PVs in genes not previously associated with cancer development were identified. Some of these genes were ‘actionable’ and their identities were disclosed to the children’s families, in accordance with ACMG recommendations. It is important to identify genes associated with increased risk of cardiac disease in pediatric cancer patients due to the increased risk of both cardiomyopathy[56] and symptoms in patients with long QT syndrome[57] undergoing anticancer treatment. PVs in these genes may also have clinical implications for family members.

We applied Jongmans’ and MIPOGG criteria to assess the risk of underlying childhood CPSs. The majority of patients (85.7%) with a childhood-onset CPS were identified using these criteria. However, among the three unidentified patients were the two with Li-Fraumeni syndrome (one with ALL and one with osteosarcoma). Li-Fraumeni syndrome is associated with a high lifetime-risk of cancer, and the risk of a secondary cancer is further increased when the first cancer occurs during childhood.[58,59] Data suggest that surveillance programs for Li-Fraumeni patients increase their survival rates.[60] However, in contrast to other studies, patients with Li-Fraumeni syndrome were not identified here.[8,16] A possible explanation is that one of our patients carried a de novo TP53 variant that could not be identified from a family history of cancer. Additionally, CPSs that are not associated with syndromic features may not fulfill relevant criteria and will be difficult to identify if the cancer is not pathognomonic of the CPS. Family history was only rarely the cause of fulfillment of Jongmans’/MIPOGG criteria in both patients with childhood- and adult-onset CPS. The primary causes of fulfillment of Jongmans’/MIPOGG criteria were the patient’s diagnosis and clinical characteristics. This is interesting as family history is believed to be highly indicative of adult-onset CPS like hereditary breast- and ovarian cancer and Lynch syndrome. A possible explanation for this could be that more variants are de novo in pediatric cancer patients and that the age of pediatric cancer patient’s parents is lower than parents of adult cancer patients.

We found that a family history of CNS tumors was associated with the case of childhood CNS tumors. However, only two of 44 patients with a CNS tumor carried a germline variant (TSC2, NF1), and none of these two patients had a 1st–3rd-degree family member with a CNS tumor. Therefore, there may be unidentified predisposition genes among CNS tumor patients. However, recall bias cannot be excluded, because CNS tumors among family members might be more memorable, especially if a child is diagnosed with a CNS tumor.

One limitation of this study is the lack of a comparison cohort, because population-based WGS data from ethnically comparable children are not publicly available. Another problem is whether PVs in cancer genes of children with cancers that are unassociated with that particular gene have occurred randomly. Other studies have found similar cases, in which the genotype and phenotype were not previously reported,[4,8] and it remains uncertain whether PVs in adult CPSs are driver or passenger mutations.[5,61] Thus, a large international collection of cases should be investigated to describe the phenotypic spectrum associated with each CPS variant.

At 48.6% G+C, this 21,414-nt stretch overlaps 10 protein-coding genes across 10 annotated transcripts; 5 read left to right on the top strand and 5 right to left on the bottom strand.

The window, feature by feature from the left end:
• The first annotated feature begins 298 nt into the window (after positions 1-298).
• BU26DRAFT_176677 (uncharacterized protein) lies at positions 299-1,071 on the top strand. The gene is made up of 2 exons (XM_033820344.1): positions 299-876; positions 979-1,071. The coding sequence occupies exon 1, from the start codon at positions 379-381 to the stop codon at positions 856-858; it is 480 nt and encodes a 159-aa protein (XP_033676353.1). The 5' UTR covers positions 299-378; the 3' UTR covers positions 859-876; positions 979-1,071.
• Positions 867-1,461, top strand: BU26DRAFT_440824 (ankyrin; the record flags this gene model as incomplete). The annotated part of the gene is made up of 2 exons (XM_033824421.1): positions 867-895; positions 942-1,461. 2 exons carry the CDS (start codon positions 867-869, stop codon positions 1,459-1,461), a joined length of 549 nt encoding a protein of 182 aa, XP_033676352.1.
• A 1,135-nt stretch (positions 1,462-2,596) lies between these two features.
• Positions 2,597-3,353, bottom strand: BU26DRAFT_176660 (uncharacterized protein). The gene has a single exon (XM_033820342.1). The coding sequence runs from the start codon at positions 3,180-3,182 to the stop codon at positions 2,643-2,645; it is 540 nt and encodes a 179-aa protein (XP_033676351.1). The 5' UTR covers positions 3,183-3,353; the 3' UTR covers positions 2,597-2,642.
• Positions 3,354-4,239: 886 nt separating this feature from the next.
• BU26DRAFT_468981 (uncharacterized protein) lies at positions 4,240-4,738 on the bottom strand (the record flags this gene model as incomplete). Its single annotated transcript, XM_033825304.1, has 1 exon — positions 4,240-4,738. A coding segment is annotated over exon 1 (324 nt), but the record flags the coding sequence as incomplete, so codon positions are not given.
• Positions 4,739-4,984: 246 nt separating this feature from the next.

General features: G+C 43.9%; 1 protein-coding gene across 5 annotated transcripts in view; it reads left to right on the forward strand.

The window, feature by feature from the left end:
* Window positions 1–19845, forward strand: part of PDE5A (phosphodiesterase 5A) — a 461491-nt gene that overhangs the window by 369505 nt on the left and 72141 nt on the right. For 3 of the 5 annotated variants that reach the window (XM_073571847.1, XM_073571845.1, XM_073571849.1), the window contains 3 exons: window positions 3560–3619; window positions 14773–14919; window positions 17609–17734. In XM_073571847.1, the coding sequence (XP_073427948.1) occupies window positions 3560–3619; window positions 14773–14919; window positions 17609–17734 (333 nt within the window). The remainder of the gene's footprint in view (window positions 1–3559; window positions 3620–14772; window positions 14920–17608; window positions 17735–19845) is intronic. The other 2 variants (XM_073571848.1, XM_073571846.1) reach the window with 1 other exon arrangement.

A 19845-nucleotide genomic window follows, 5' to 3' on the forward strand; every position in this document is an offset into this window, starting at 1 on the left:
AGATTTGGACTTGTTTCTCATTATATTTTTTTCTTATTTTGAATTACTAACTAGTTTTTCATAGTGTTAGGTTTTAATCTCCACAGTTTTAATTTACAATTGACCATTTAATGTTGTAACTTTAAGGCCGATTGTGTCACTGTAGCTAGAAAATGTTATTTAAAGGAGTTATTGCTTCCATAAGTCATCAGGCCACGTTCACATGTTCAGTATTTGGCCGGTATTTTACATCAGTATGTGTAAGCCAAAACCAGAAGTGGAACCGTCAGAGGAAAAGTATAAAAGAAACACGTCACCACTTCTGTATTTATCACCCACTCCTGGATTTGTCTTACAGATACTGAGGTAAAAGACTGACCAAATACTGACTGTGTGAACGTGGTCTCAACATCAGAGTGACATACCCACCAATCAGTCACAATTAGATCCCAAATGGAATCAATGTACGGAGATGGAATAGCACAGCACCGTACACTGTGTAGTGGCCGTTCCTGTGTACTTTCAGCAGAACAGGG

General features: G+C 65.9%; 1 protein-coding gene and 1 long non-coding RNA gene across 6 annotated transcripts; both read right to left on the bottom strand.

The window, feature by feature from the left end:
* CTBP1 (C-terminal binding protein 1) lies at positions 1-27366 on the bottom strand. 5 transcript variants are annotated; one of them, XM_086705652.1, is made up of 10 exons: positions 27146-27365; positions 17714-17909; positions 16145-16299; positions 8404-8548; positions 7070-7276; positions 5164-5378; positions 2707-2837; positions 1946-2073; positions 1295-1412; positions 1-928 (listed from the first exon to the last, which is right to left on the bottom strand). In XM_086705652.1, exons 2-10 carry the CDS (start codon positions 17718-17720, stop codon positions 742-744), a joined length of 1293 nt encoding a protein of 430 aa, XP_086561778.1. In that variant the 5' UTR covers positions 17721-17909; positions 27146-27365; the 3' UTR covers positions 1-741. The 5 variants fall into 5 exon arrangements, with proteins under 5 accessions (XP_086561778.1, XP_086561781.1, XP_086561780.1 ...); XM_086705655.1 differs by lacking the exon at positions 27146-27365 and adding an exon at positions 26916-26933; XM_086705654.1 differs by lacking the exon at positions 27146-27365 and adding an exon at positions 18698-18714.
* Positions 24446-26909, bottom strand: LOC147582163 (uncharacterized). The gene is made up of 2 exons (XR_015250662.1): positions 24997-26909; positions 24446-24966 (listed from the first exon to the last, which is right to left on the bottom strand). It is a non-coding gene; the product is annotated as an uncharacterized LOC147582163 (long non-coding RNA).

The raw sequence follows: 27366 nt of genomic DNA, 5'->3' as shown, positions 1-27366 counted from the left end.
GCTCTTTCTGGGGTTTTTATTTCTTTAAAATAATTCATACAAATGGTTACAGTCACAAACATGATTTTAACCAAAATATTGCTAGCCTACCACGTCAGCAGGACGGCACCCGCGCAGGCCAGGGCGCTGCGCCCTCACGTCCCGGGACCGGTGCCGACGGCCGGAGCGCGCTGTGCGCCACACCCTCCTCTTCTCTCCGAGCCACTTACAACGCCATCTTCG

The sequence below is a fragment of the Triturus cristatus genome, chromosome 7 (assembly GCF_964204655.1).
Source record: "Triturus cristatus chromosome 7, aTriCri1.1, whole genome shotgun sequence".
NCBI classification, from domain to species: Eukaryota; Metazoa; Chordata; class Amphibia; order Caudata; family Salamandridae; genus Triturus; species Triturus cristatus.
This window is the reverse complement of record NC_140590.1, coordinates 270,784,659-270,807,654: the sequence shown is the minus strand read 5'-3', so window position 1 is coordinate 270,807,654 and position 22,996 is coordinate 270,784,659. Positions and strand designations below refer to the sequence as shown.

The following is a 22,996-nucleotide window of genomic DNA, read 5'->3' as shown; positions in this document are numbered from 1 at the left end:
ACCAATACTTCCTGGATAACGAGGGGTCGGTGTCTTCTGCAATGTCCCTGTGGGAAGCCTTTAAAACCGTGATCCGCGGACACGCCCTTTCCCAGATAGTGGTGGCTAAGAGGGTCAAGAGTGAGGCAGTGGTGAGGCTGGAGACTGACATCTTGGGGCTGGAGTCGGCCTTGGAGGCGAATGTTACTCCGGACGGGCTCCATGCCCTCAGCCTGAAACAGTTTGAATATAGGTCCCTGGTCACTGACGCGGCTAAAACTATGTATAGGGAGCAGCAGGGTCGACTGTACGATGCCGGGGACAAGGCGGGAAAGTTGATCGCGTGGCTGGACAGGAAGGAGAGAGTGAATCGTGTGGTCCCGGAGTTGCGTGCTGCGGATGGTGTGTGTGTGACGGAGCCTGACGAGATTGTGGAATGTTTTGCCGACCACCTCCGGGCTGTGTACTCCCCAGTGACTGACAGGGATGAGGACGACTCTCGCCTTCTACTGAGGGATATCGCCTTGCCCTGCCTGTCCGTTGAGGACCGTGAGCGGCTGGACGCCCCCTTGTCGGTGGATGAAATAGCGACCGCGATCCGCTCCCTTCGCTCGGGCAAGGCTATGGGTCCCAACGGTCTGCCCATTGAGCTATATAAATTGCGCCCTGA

Strengths of our study include the national setup with a consecutive cohort of unselected pediatric cancer patients, in-depth clinical examinations of children with cancer, and use of national databases to verify cancer diagnoses in family members. Additionally, we performed WGS instead of WES or gene panel analyses so that large structural rearrangements and CNVs could be identified, if present. Moreover, WGS will facilitate future analyses of deep intronic variants that affect splicing, variants within putative regulatory areas, and novel CPS genes.

These results demonstrate the value of systematically screening pediatric cancer patients for CPSs and strongly indicate that a higher proportion of childhood cancers may be linked to predisposing germline variants than previously supposed.

Supporting information

S1 Data. Gene panel and List of Variants of Unknown Significance (VUS).

Gene panel outlining the 314 genes examined in each patient included in this study. List outlining all the VUS (CADD-PHRED score >20 and allele frequency <1%) found in the patients included in this study.


S1 Text. Clinical checklist used in the clinical examination of all patient.



We should like to acknowledge the research nurses in all Pediatric Oncology Departments in Denmark, they were instrumental in making this study possible.